For this year’s Shepherds 360 Conference a bold, yet relevant theme was decided upon for our gathering in October. Why not talk about our differences? The idea is not for us to squabble over controversial issues or to give a platform to false teaching. Rather, we are taking an intentional look at the areas where fellow believers who hold to a high view of Scripture come to different conclusions with regard to biblical theology and practice.
How do Christian leaders who agree on such vital elements of the faith—sola scriptura, sola fide, solus Christus—arrive at different perspectives on some of the key debates? Even within an evangelical tradition, there are a range of views on issues such as new creation vs. old earth, complementarian vs. egalitarian, cessation vs. non-cessation, covenant vs. dispensational theology and the like. And when it comes to orthopraxy, differences in our methods range from expository preaching vs. other styles, to normative vs. regulative worship and questions of church polity.
Some of the disagreements between brethren are more minute. Say you agree on elder leadership vs. a congregational or deacon leadership model. Now what about elder-rule vs. elder-led? There are many non-cardinal issues where Bible-believing brothers and sisters respectfully disagree with each other, and that’s okay. What we need to do—and this is the point of having a conference like this—is to be able to fairly represent the views of others with whom we disagree and also to ensure that our own views are well-grounded in a consistent hermeneutic of Scripture.
Should we ignore our differences of interpretation and practice? Certainly not. Spiritual maturity requires interacting with various views and knowing how to give an answer to them (Eph. 4:14). Understanding others’ viewpoints and even correcting them when necessary is a sign of maturity, not divisiveness. After all, the “Lord’s servant must not be quarrelsome,” but should be trained for “correcting his opponents with gentleness” (2 Tim. 2:24-25). All the while, we must be open to correction from fellow believers ourselves, for “instruct a wise man, and he will be wiser still” (Prov. 9:9).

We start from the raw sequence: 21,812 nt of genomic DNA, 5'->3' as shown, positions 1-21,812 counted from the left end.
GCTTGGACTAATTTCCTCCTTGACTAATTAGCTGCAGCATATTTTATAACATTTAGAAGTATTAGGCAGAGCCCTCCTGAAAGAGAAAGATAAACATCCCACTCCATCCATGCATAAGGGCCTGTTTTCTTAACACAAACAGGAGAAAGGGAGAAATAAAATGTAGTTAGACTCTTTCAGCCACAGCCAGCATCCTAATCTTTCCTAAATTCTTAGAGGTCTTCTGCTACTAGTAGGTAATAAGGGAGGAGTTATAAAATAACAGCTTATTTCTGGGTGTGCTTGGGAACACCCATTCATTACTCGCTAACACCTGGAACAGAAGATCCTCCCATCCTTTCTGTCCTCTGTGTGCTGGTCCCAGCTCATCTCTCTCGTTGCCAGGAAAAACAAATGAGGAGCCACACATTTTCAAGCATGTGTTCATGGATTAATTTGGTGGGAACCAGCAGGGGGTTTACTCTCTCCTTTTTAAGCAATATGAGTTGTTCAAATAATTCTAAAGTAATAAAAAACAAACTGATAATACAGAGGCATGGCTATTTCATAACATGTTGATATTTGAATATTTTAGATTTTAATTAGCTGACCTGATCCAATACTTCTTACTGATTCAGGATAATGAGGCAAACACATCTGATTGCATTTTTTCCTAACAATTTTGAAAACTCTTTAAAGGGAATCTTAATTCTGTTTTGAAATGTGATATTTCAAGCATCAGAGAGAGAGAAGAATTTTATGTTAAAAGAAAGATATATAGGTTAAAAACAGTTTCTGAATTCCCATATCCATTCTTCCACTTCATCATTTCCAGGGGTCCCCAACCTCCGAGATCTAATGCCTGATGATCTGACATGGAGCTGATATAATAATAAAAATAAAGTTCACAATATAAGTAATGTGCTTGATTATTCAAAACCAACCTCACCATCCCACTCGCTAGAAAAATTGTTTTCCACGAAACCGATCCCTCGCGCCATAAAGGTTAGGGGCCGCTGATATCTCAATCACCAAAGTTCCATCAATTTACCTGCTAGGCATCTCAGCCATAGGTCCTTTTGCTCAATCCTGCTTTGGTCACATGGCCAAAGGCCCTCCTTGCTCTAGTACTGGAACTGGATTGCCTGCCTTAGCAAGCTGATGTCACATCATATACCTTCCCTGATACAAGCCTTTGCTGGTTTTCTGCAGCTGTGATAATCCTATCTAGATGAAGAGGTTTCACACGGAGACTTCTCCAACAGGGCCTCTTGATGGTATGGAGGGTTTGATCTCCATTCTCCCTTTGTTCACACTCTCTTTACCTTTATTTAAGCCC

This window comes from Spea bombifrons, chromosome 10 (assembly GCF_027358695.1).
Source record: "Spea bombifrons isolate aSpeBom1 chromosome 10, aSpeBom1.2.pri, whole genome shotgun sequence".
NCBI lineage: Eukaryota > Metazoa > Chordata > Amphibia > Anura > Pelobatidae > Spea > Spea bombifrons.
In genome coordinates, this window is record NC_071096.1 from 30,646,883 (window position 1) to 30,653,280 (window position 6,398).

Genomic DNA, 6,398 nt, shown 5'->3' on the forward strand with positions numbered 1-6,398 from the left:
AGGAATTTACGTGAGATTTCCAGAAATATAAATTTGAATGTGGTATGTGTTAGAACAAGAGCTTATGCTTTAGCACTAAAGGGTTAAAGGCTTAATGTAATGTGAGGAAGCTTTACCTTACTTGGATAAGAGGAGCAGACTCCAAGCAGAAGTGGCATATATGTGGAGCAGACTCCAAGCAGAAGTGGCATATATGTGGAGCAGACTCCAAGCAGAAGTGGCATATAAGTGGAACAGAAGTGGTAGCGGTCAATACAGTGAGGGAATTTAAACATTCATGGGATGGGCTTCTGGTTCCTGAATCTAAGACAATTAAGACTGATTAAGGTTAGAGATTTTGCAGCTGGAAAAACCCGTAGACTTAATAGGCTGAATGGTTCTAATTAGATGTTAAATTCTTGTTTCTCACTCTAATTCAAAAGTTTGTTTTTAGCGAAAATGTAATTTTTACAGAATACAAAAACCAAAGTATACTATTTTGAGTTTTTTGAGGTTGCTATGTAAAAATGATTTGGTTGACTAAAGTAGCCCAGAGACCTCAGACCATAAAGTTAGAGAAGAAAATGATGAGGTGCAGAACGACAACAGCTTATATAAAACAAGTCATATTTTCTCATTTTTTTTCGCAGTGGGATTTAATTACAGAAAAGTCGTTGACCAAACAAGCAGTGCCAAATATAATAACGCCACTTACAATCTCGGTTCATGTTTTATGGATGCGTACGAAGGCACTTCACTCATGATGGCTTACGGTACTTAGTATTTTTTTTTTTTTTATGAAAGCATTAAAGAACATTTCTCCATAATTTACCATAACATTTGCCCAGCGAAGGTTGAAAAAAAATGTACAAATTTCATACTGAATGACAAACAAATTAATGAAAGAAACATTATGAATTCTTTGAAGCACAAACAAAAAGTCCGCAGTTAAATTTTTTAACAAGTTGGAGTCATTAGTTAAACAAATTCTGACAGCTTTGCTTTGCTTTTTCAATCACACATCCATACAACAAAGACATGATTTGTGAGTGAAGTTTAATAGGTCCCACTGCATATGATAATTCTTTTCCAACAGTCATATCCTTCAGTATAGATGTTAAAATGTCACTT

I so look forward to hearing from my fellow laborers in the faith this October—the likes of Al Mohler, Mark Bailey, Costi Hinn, Alex Strauch, Owen Strachan, Jared Wilson, Michael Vlach, Erwin Lutzer, Bruce Ware and many others. As we prepare for meeting in the fall, I have asked them to write down their Scriptural perspectives that will give us a preliminary look at our conference theme. What is to follow in this blog series will be a number of insightful articles, written by experienced theologians and defenders of the faith, well-versed in Scripture, who will introduce some of the important issues we’ll look at when we meet together.
As pastors and church leaders, we understand that Biblical interpretation matters. It shapes our thinking and practice in every area of church and life. It also shapes the direction and personality of our local churches – who we are and what we do is shaped by what we believe. Therefore, we want to be careful to model application that is consistent with a sound Scriptural hermeneutic. Let’s consider how we might learn by interacting with various views on issues where Bible-believing Christians might disagree with one another. And may it drive us deeper into the living Word as we seek to understand and apply Scripture’s sufficient truth to every aspect of our lives.